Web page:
In the latest signal banker Sid Dinsdale is surging in the Nebraska Senate Republican primary, outside groups backing front-runner and Midland University President Ben SasseBen SasseInvoking 'Big Tech' as an accusation can endanger American security Biden slips further back to failed China policies The Memo: Generals' testimony on Afghanistan hurts Biden's credibility MORE are turning their sights on him.


The Club for Growth, the Madison Project and the 60 Plus Association, all groups supporting Sasse’s bid, have launched TV ads attacking Dinsdale in the past two days, less than a week out from Election Day. Dinsdale has placed third in most polls of the four-man race, but he's nabbed the endorsement of the Omaha World-Herald, and a recent survey showed him just two points behind second-place candidate Shane Osborn.

The 60 Plus Association ad, features a clip of Dinsdale declaring, “I would always vote to raise the debt limit” during an interview with a local news outlet.

“What better negotiating partner could Harry Reid [D-Nev.] hope for than a senator who never says no? How about one that’s donated to Democrats over and over again?” a narrator asks in the ad.

The Madison Project radio ad, out Wednesday, and the Club for Growth ad, out Thursday, hit the same notes, and the Club also charges Dinsdale has praised ObamaCare.

Outside groups are turning their focus to Dinsdale, who’s come in third in most polls of the race, because there’s evidence the candidate could be surging in the final weeks and could ultimately take the nomination.

There’s precedent for such an outcome: Sen. Deb Fischer (R) orchestrated an upset during her primary when a nasty fight between the two initial front-runners left her an opening.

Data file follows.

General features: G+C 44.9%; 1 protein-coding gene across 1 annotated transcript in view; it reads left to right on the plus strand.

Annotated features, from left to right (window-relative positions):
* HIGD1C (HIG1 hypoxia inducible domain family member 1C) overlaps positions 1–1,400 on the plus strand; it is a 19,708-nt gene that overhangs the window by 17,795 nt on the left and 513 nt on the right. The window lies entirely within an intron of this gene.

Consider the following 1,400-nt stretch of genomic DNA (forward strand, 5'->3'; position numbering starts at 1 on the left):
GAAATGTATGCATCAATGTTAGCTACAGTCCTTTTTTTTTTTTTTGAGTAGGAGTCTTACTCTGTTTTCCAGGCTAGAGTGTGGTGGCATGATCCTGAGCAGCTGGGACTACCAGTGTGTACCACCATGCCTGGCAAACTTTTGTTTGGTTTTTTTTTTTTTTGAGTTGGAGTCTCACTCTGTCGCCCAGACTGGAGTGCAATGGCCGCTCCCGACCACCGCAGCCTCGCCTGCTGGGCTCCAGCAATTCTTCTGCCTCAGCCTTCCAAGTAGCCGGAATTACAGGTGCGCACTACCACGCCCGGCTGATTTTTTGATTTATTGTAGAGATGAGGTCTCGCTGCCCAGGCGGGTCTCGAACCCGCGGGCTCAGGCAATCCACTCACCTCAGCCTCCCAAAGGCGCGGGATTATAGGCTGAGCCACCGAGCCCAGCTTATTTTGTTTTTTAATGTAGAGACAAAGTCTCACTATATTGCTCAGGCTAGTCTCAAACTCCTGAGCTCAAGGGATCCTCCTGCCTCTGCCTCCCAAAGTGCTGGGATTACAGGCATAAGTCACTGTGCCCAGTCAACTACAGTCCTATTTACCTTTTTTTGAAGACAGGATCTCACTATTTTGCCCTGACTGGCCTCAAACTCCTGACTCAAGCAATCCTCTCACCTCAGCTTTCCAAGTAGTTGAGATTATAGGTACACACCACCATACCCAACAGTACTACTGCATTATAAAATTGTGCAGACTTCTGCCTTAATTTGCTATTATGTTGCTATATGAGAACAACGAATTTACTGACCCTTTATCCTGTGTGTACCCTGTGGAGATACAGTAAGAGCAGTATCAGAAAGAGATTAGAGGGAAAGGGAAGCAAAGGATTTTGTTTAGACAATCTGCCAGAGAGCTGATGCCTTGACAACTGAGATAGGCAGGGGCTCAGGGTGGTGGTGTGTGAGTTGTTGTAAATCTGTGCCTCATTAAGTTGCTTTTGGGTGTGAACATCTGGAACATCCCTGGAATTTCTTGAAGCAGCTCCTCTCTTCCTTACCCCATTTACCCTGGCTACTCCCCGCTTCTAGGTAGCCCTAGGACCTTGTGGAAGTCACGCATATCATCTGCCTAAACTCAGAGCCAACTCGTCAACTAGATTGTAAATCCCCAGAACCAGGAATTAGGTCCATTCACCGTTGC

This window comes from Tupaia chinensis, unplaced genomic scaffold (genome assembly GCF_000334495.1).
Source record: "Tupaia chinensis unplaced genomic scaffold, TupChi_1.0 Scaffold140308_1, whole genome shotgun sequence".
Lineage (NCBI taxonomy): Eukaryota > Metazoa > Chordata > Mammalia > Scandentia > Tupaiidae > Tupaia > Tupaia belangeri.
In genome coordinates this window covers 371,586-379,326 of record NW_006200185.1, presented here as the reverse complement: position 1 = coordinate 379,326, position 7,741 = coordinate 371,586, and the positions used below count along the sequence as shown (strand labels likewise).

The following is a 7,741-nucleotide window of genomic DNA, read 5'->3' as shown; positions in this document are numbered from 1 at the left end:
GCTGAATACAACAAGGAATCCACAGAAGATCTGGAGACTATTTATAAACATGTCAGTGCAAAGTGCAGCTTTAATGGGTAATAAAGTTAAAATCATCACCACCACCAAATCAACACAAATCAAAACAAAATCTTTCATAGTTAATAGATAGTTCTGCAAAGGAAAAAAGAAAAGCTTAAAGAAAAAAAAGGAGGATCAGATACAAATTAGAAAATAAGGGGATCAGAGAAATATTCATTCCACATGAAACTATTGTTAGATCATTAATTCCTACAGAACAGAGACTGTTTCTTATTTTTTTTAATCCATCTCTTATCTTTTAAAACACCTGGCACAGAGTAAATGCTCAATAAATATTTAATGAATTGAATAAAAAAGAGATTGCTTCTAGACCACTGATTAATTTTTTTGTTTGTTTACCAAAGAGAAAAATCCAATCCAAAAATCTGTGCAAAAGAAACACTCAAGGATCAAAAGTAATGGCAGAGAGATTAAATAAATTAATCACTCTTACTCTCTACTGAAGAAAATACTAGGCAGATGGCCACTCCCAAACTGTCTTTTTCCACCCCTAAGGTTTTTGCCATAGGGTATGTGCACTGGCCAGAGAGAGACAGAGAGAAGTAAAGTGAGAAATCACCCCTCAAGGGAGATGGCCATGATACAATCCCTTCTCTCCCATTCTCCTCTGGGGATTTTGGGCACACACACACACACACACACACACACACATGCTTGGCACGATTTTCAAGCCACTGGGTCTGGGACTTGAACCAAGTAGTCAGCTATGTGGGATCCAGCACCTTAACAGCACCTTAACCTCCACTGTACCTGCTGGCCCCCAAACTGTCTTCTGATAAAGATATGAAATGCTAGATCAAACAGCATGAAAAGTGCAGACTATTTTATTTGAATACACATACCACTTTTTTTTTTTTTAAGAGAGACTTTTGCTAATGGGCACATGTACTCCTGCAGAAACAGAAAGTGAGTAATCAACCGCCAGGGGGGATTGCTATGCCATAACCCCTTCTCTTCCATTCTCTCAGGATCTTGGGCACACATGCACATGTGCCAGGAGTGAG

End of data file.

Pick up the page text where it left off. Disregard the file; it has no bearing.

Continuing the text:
This year’s primary played out in a similar fashion, with Osborn lobbing attacks at Sasse, and groups supporting Sasse hitting back.

And Osborn poured nearly $1 million of his own money into the race to boost his candidacy in the final month.

Though the outside attacks are problematic for Osborn in the final week of the race, there’s a chance they could backfire against Sasse — and Dinsdale is looking to make that happen.

He’s running an ad in which an ominous narrator declares that “the Washington, D.C., establishment has chosen sides and is fighting over who should be our next U.S. senator,” as a list of PACs and their expenditures scrolls up the screen.

“I will be accountable to Nebraskans, not Washington, D.C., special interests,” Dinsdale says at the end of the ad.

In response to the new ads from outside groups, Dinsdale has charged their negative campaigning is tantamount to negative campaigning from Sasse himself.

"These attacks have come from groups that openly support and have endorsed Ben Sasse. Allowing these groups to run attack ads on your behalf is, in essence, negative campaigning, and every candidate knows that,” he said.

“I will continue to run a positive campaign and respond to these attacks in a positive, respectful manner that sets the record straight. Responding with negative ads is not how things are done in Nebraska and was never part of my campaign strategy."